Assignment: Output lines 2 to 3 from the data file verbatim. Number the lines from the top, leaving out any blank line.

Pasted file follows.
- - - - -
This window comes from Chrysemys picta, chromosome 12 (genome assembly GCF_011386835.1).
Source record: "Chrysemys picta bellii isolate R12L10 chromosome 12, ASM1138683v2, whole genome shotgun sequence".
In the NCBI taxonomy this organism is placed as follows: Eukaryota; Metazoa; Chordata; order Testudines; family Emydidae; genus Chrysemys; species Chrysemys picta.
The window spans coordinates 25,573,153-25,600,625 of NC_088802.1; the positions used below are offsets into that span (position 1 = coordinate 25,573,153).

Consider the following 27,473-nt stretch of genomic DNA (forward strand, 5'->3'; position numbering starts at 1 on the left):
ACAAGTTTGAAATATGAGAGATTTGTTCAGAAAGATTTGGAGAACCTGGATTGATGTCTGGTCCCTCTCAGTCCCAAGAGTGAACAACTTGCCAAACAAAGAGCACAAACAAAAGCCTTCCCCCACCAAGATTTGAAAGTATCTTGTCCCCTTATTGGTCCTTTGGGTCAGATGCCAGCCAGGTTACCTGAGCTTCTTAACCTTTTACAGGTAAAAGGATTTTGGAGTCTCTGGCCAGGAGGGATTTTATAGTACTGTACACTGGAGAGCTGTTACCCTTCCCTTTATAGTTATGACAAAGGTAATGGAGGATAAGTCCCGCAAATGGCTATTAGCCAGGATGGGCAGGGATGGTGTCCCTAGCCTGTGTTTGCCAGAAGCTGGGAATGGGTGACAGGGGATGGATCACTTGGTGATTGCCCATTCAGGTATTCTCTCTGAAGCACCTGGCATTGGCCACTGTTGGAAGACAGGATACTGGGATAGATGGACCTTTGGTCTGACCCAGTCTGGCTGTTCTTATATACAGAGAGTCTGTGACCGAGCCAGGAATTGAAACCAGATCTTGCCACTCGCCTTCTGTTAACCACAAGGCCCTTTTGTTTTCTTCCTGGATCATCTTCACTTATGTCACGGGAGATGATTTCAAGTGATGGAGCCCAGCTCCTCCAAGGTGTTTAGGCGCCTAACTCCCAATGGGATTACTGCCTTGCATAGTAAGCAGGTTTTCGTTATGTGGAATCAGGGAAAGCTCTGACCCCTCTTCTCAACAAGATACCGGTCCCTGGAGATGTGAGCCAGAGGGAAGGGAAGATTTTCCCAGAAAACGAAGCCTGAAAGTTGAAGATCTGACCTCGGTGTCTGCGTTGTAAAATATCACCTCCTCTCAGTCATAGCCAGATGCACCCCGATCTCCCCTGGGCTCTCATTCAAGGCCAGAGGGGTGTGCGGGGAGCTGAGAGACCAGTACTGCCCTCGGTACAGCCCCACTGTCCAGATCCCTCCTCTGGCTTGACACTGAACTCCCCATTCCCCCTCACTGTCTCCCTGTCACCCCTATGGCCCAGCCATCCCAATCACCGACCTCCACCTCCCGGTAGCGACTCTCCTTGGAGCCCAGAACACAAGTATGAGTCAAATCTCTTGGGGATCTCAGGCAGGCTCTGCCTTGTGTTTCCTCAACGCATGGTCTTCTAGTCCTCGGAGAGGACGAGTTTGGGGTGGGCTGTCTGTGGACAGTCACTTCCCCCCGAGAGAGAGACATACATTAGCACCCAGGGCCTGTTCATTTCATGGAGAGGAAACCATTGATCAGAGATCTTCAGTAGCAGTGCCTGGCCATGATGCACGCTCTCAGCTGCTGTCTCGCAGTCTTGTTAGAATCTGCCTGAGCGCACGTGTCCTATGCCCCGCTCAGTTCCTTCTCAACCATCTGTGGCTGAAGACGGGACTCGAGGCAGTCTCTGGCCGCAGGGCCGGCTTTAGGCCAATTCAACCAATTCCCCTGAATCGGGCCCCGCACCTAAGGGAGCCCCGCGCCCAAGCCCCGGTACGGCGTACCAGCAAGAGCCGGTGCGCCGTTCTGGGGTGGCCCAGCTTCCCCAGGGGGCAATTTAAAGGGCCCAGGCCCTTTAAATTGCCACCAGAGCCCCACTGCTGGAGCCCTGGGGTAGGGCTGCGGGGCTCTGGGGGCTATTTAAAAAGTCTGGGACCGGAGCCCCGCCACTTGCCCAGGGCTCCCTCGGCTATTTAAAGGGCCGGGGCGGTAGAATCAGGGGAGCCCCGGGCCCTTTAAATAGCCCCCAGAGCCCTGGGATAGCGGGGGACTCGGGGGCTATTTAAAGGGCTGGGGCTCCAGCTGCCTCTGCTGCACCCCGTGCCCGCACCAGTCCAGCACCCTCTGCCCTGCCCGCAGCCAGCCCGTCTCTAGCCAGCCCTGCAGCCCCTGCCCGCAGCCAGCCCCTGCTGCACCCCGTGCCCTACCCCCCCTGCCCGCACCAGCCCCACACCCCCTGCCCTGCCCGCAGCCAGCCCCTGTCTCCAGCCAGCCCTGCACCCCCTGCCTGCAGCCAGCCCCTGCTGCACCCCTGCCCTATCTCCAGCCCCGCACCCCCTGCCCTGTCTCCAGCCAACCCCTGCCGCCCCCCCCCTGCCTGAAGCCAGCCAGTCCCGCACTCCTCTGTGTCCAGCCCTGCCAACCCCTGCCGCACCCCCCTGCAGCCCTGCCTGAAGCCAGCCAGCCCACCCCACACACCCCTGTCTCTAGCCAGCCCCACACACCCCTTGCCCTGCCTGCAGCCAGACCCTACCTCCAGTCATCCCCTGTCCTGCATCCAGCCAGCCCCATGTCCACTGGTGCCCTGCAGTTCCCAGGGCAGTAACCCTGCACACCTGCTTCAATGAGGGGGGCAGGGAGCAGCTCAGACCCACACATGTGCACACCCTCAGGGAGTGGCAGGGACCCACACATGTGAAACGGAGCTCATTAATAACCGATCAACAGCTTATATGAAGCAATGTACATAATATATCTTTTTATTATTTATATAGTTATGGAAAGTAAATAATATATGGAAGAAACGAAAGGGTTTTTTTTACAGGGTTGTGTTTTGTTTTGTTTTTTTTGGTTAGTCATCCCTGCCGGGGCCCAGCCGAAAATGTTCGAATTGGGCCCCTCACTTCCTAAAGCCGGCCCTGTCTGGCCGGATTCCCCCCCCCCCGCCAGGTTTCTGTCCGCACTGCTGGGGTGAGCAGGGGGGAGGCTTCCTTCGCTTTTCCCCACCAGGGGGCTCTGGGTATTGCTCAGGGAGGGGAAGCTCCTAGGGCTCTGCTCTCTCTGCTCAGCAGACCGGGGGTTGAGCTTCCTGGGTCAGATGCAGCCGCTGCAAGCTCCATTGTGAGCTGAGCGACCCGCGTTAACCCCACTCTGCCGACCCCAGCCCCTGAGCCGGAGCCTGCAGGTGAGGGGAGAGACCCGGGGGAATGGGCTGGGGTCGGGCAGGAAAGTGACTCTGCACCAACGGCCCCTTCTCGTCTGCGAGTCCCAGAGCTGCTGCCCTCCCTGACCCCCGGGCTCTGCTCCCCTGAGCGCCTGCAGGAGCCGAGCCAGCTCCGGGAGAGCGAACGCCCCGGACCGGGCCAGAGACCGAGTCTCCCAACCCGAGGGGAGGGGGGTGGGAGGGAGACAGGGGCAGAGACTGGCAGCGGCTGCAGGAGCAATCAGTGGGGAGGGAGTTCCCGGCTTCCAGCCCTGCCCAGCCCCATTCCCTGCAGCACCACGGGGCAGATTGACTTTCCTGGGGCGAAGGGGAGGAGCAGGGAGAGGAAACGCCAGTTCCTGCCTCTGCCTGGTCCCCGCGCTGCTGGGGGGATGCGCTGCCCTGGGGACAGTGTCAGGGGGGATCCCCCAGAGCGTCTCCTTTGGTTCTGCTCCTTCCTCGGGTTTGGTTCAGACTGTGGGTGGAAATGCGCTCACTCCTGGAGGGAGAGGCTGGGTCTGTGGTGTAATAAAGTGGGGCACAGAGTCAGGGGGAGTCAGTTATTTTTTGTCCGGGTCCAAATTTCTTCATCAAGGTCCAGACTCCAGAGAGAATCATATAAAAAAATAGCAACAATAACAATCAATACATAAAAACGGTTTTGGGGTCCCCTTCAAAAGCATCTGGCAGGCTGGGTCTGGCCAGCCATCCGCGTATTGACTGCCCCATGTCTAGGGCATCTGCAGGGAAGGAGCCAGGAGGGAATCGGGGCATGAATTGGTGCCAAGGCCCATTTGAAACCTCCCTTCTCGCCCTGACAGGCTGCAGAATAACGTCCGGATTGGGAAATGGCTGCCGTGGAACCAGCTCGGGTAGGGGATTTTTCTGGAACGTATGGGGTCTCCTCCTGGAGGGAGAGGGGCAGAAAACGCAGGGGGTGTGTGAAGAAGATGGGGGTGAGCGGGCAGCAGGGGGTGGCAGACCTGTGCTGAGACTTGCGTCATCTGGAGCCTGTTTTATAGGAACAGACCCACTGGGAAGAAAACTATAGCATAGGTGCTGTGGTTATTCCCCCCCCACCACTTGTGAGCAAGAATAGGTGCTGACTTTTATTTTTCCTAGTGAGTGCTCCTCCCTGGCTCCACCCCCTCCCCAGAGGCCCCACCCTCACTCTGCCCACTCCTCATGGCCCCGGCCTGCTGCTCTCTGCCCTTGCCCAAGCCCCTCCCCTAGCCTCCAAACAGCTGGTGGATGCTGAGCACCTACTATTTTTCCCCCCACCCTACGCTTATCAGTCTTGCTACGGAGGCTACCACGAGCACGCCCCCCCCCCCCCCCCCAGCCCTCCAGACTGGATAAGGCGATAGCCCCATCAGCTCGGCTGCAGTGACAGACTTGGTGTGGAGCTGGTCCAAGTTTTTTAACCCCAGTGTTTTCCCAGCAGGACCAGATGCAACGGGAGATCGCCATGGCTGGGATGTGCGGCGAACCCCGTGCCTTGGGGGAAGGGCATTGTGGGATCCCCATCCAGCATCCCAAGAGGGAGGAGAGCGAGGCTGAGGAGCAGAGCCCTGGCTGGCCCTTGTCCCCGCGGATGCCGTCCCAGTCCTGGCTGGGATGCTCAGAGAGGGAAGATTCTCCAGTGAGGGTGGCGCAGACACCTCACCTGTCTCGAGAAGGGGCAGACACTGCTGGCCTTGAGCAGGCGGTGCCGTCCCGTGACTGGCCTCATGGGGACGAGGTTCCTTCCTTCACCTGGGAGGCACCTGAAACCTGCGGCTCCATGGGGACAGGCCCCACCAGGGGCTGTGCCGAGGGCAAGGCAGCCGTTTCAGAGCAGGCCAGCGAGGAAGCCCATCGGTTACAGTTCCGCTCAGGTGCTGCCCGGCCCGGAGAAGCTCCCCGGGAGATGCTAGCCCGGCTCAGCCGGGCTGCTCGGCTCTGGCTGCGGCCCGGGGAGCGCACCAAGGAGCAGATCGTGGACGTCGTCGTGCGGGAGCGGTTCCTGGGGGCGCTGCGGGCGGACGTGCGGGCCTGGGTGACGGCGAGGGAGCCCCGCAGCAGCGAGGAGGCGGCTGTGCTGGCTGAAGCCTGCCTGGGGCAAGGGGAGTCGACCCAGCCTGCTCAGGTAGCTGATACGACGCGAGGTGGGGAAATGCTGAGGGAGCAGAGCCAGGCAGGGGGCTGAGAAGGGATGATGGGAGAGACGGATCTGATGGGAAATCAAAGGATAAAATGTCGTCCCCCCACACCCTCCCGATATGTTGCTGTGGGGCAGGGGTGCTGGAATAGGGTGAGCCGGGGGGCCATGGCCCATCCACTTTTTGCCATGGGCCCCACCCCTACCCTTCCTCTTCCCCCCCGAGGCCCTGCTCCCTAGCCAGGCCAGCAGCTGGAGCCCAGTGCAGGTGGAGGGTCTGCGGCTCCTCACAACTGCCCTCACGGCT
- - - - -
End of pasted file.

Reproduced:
Source record: "Chrysemys picta bellii isolate R12L10 chromosome 12, ASM1138683v2, whole genome shotgun sequence".
In the NCBI taxonomy this organism is placed as follows: Eukaryota; Metazoa; Chordata; order Testudines; family Emydidae; genus Chrysemys; species Chrysemys picta.